Brown was looking to raise $30,000; the campaign shut down within four days after selling 1,064 pairs of Brown's Wool Runners and raising nearly $120,000 from over 950 investors.
Brown was thrilled and encouraged by the response but also caught off guard. "I had to stop the campaign, because that was all the material that we had," he says.
"You celebrate for a split-second and then you realize that 'Gosh, there's an enormous amount of work to do, an enormous amount of expectation that's come on the back of this little bit of success I've had,'" Brown says. "So, it was very, very quickly about heads down, trying to work out how to deliver this to customers."
Brown needed a partner with experience establishing a supply chain that could help move Brown's idea forward.
Enter Joey Zwillinger, the second co-founder and co-CEO of Allbirds. Zwillinger is an industrial engineer and a Wharton graduate (where he befriended the founders of Warby Parker, who later became Allbirds investors). He was running a chemicals business unit of a biotech company in San Francisco.
Zwillinger's wife and Brown's wife are best friends who roomed together in college at Dartmouth, and Zwillinger was among the early investors in Brown's Kickstarter. After the campaign closed, Brown flew to California to meet with Zwillinger, seeking advice on his next steps. Zwillinger cooked Brown, fittingly, a lamb stew, and the two spent the weekend pondering what type of business Brown had on his hands.
"There was a huge opportunity in the fashion industry, and in the footwear industry, to make better shoes in a better way, and we were uniquely positioned, potentially, to try and do that," says Brown.
Brown moved to San Francisco to formally establish Allbirds in 2015.
Instead of trying to roll out several different types of shoes, Brown and Zwillinger decided to stick with just the Wool Runner ahead of officially launching Allbirds to the public.
"Sometimes, the assumption with innovation is it's about adding lots of things — bells and whistles," Brown says. "And, in the case of what we were asked often in the early days — 'Why does the world need another shoe?' — sometimes innovation can be about taking things away. It can be whispering when everyone else is screaming."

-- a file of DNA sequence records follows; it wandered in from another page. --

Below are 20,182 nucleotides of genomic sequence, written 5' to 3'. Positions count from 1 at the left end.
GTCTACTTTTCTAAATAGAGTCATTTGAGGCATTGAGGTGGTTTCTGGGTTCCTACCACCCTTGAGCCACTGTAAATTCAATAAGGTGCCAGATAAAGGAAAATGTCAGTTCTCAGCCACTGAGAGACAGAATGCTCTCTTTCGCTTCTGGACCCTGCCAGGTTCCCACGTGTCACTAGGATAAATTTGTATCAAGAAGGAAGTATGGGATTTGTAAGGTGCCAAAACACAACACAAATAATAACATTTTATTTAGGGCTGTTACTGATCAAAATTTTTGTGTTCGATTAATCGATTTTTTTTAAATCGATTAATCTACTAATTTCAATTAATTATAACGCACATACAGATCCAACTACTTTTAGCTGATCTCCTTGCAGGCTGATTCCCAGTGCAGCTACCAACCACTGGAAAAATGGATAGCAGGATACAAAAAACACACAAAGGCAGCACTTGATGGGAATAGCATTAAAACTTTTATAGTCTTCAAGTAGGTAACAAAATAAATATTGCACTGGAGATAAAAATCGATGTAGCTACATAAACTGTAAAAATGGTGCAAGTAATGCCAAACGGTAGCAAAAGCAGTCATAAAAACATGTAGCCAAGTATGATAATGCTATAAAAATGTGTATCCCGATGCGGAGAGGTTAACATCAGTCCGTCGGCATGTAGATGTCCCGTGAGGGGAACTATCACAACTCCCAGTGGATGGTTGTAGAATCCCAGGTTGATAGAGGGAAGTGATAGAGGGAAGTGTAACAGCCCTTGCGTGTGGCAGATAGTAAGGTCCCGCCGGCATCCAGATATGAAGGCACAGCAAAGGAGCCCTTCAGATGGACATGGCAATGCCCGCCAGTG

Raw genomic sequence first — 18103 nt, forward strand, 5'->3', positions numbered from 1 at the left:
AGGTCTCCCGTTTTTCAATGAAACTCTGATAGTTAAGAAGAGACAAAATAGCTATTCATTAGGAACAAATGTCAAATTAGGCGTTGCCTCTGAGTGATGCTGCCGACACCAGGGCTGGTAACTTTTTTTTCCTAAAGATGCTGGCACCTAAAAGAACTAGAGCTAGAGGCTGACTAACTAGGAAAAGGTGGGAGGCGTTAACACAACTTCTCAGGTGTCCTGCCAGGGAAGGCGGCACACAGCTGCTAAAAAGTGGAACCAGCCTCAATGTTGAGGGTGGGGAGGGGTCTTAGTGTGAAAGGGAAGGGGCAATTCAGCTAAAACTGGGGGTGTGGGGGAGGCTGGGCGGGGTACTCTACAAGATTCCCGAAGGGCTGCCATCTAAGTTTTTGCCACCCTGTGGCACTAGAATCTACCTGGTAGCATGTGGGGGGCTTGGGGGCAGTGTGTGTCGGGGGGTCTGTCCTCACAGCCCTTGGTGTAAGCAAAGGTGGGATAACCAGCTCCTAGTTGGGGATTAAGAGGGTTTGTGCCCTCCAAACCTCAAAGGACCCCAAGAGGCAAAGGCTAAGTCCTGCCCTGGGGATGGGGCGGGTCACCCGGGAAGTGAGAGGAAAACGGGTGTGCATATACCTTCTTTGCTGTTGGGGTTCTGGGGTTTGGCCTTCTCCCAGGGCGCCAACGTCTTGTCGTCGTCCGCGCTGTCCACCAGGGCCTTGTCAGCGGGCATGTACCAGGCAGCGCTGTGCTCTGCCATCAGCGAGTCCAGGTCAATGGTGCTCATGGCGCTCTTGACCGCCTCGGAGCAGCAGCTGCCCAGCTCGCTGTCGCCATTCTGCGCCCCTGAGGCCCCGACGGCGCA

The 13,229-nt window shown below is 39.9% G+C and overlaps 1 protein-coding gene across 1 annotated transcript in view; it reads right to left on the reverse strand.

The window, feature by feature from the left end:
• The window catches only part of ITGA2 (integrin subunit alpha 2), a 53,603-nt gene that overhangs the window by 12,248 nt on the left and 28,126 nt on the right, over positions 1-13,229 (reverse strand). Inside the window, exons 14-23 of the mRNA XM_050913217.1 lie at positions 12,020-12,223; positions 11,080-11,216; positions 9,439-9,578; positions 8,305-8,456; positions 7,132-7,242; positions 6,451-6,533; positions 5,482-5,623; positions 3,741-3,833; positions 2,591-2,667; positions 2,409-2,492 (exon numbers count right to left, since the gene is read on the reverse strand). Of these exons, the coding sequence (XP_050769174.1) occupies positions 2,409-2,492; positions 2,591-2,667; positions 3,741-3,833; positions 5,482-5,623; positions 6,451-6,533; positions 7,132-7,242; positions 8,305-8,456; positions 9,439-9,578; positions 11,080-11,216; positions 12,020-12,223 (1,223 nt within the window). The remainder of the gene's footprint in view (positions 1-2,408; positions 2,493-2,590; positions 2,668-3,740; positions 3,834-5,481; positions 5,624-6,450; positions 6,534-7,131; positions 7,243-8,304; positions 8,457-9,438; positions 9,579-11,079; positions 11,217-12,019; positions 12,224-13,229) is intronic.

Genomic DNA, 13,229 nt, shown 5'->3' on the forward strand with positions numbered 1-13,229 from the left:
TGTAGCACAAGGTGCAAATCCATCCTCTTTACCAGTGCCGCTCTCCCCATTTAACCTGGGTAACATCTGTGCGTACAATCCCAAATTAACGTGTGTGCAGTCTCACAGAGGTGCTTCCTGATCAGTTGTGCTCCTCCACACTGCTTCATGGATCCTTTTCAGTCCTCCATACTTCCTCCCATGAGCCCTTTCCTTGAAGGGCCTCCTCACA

Brown and Zwillinger also decided to eschew the wholesale business model, a staple of the footwear industry where shoe manufacturers make a variety of different styles and sell them in large quantities to retailers around the world, who then sell them to customers. Instead, Allbirds jumped on the recent trend of opting for a direct-to-consumer model, where brands control all of their own manufacturing and distribution, selling products directly to consumers online or in brick-and-mortar retail shops, or both (like Warby Parker or the apparel brand Everlane).
The direct-to-consumer model has allowed Allbirds to move faster and have a direct relationship with customers and allows Allbirds to constantly improve the product, according to Brown.
On the same day that Allbirds made its Wool Runners available for customers to buy on its website (March 1, 2016), the company announced its first major fundraising round, a $2.7 million investment from a group led by Lerer Hippeau (which has also invested in Everlane and glasses start-up Warby Parker).
Allbirds benefited from some positive press right off the bat, with a Time magazine profile on the day of the release anointing the Wool Runners "the world's most comfortable shoes."
Brown remembers the article as a "an enormous moment of validation for us," and a major turning point that convinced him Allbirds could succeed. "And then it's just taken on a life of its own."
Allbirds first caught on with the tech set. In fact, 15 months after launching, The New York Times was already referring to Allbirds as "Silicon Valley's cobblers."
Based in San Francisco, with Silicon Valley's legions of programmers and tech CEOs next-door, Allbirds became a standard part of the casual workplace uniform at start-ups and venture capital offices. Of course, it helped that Allbirds had the backing of the venture capital community from the start, and within months of launching in March 2016, the company had landed another big investment round ($7.3 million from a group led by VC firm Maveron). The more investors Allbirds reeled in, the more pairs of its shoes you could find strolling through Silicon Valley, and vice versa.
Brett Jackson (an early investor and employee at Crocs), Brand Foundry Ventures' Andrew Mitchell, and Great Oaks general partner Henry McNamara were among the influential venture capitalists who spent the summer of 2016 showing off their new Allbirds on social media — and who now count themselves as investors in the shoe start-up.
And they weren't alone. Other Silicon Valley titans known to wear Allbirds included Google co-founder Larry Page, former Twitter CEO Dick Costolo and venture capitalist Ben Horowitz, according to The New York Times.